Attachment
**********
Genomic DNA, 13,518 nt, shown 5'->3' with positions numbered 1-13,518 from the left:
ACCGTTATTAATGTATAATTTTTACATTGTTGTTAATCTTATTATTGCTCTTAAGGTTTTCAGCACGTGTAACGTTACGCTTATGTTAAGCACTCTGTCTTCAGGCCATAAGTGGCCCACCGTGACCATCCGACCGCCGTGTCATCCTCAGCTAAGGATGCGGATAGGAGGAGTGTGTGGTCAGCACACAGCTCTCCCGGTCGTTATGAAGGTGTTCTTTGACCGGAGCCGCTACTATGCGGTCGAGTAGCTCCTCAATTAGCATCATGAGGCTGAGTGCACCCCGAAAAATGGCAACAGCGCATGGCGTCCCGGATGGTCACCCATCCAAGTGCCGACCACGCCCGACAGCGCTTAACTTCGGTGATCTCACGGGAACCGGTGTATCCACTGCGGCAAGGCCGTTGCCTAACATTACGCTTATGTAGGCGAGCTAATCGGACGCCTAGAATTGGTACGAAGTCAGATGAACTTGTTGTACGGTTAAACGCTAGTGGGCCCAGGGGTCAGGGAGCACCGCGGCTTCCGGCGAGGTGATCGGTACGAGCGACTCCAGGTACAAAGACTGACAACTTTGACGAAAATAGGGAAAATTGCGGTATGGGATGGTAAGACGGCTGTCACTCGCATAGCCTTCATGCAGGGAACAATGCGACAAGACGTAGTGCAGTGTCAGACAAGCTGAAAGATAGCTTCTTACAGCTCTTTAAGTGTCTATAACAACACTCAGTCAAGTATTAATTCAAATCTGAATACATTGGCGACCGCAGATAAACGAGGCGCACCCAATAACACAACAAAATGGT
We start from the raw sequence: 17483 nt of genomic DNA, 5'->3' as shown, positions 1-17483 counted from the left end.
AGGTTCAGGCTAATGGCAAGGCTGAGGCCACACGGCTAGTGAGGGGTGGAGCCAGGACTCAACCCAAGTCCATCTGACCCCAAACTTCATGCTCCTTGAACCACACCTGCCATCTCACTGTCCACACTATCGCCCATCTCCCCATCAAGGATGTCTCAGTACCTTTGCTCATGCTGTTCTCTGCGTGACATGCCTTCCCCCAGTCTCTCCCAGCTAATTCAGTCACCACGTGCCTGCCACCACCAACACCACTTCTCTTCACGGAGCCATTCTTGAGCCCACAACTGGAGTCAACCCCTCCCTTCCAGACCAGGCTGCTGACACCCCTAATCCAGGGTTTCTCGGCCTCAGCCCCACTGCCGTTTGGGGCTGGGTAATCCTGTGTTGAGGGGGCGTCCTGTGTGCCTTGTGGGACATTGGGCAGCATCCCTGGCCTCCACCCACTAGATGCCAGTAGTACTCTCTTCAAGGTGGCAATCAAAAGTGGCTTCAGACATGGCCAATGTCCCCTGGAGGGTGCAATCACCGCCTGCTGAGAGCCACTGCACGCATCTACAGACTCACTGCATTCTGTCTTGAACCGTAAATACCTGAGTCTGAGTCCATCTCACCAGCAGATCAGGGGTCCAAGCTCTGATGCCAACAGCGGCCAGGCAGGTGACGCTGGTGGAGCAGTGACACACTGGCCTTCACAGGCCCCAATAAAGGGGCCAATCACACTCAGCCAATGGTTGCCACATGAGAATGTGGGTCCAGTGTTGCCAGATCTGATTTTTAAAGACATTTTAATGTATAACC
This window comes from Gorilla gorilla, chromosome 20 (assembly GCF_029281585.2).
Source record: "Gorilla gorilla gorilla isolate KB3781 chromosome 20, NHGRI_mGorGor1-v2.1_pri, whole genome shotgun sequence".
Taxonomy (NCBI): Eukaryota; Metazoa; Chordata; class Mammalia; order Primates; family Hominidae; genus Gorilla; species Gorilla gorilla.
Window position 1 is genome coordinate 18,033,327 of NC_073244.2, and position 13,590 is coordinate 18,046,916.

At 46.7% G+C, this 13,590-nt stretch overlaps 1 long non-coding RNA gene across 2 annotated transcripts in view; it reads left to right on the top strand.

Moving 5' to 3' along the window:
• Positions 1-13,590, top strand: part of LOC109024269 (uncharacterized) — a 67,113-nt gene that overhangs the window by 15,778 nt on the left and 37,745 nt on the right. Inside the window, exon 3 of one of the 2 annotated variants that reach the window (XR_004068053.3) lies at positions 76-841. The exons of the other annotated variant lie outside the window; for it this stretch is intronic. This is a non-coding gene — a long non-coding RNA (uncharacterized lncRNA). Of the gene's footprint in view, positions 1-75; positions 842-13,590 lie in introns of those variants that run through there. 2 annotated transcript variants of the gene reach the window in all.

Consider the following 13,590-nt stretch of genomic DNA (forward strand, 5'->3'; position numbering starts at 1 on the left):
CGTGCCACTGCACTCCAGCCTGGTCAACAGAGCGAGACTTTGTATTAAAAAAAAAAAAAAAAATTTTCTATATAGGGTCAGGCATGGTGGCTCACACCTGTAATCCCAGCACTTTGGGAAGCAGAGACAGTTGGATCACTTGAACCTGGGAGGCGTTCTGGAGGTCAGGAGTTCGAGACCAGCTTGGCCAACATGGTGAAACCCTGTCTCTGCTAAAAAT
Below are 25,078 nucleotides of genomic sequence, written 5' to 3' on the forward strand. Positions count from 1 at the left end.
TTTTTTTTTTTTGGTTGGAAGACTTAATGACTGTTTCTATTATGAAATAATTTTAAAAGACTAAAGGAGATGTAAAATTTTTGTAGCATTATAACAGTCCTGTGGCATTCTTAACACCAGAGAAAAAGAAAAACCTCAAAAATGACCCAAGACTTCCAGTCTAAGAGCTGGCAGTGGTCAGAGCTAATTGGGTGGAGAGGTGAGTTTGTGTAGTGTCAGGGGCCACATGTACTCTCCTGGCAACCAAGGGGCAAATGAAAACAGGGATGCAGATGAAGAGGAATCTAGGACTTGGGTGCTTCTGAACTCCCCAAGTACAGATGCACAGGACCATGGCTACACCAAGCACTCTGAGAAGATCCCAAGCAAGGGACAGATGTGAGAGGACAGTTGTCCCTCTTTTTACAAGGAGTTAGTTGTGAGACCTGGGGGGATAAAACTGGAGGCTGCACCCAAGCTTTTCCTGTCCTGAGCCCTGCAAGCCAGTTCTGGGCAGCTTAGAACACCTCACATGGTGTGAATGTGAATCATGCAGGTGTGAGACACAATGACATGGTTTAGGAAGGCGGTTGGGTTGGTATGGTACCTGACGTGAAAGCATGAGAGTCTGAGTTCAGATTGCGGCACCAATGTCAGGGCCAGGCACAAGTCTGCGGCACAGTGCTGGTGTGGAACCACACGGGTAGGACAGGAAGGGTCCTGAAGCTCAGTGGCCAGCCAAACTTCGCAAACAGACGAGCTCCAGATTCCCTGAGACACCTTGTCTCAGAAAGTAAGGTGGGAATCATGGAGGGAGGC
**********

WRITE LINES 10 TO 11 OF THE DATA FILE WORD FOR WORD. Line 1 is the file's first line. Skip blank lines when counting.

Moving 5' to 3' along the window:
• Positions 1-13,590, top strand: part of LOC109024269 (uncharacterized) — a 67,113-nt gene that overhangs the window by 15,778 nt on the left and 37,745 nt on the right. Inside the window, exon 3 of one of the 2 annotated variants that reach the window (XR_004068053.3) lies at positions 76-841. The exons of the other annotated variant lie outside the window; for it this stretch is intronic. This is a non-coding gene — a long non-coding RNA (uncharacterized lncRNA). Of the gene's footprint in view, positions 1-75; positions 842-13,590 lie in introns of those variants that run through there. 2 annotated transcript variants of the gene reach the window in all.